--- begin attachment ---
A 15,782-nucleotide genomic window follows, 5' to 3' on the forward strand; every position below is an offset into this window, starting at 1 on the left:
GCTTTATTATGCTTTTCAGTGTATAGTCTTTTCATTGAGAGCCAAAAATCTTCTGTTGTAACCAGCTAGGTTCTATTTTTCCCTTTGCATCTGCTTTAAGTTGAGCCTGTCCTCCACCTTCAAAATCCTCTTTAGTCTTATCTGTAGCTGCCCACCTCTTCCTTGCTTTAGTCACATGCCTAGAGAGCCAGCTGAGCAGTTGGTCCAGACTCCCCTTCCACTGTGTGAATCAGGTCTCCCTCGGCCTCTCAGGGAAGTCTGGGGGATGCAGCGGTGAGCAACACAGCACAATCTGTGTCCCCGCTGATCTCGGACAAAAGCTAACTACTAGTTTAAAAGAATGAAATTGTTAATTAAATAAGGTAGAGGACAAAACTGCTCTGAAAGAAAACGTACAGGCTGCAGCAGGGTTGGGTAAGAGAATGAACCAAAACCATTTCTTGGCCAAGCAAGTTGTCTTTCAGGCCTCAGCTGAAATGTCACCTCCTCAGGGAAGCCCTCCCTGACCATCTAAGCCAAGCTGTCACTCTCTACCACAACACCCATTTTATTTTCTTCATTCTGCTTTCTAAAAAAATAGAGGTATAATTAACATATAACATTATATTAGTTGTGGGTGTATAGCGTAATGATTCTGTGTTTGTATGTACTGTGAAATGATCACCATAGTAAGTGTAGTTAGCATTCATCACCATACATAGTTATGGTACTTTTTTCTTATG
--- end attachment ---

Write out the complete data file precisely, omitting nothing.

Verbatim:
A 15,782-nucleotide genomic window follows, 5' to 3' on the forward strand; every position below is an offset into this window, starting at 1 on the left:
GCTTTATTATGCTTTTCAGTGTATAGTCTTTTCATTGAGAGCCAAAAATCTTCTGTTGTAACCAGCTAGGTTCTATTTTTCCCTTTGCATCTGCTTTAAGTTGAGCCTGTCCTCCACCTTCAAAATCCTCTTTAGTCTTATCTGTAGCTGCCCACCTCTTCCTTGCTTTAGTCACATGCCTAGAGAGCCAGCTGAGCAGTTGGTCCAGACTCCCCTTCCACTGTGTGAATCAGGTCTCCCTCGGCCTCTCAGGGAAGTCTGGGGGATGCAGCGGTGAGCAACACAGCACAATCTGTGTCCCCGCTGATCTCGGACAAAAGCTAACTACTAGTTTAAAAGAATGAAATTGTTAATTAAATAAGGTAGAGGACAAAACTGCTCTGAAAGAAAACGTACAGGCTGCAGCAGGGTTGGGTAAGAGAATGAACCAAAACCATTTCTTGGCCAAGCAAGTTGTCTTTCAGGCCTCAGCTGAAATGTCACCTCCTCAGGGAAGCCCTCCCTGACCATCTAAGCCAAGCTGTCACTCTCTACCACAACACCCATTTTATTTTCTTCATTCTGCTTTCTAAAAAAATAGAGGTATAATTAACATATAACATTATATTAGTTGTGGGTGTATAGCGTAATGATTCTGTGTTTGTATGTACTGTGAAATGATCACCATAGTAAGTGTAGTTAGCATTCATCACCATACATAGTTATGGTACTTTTTTCTTATG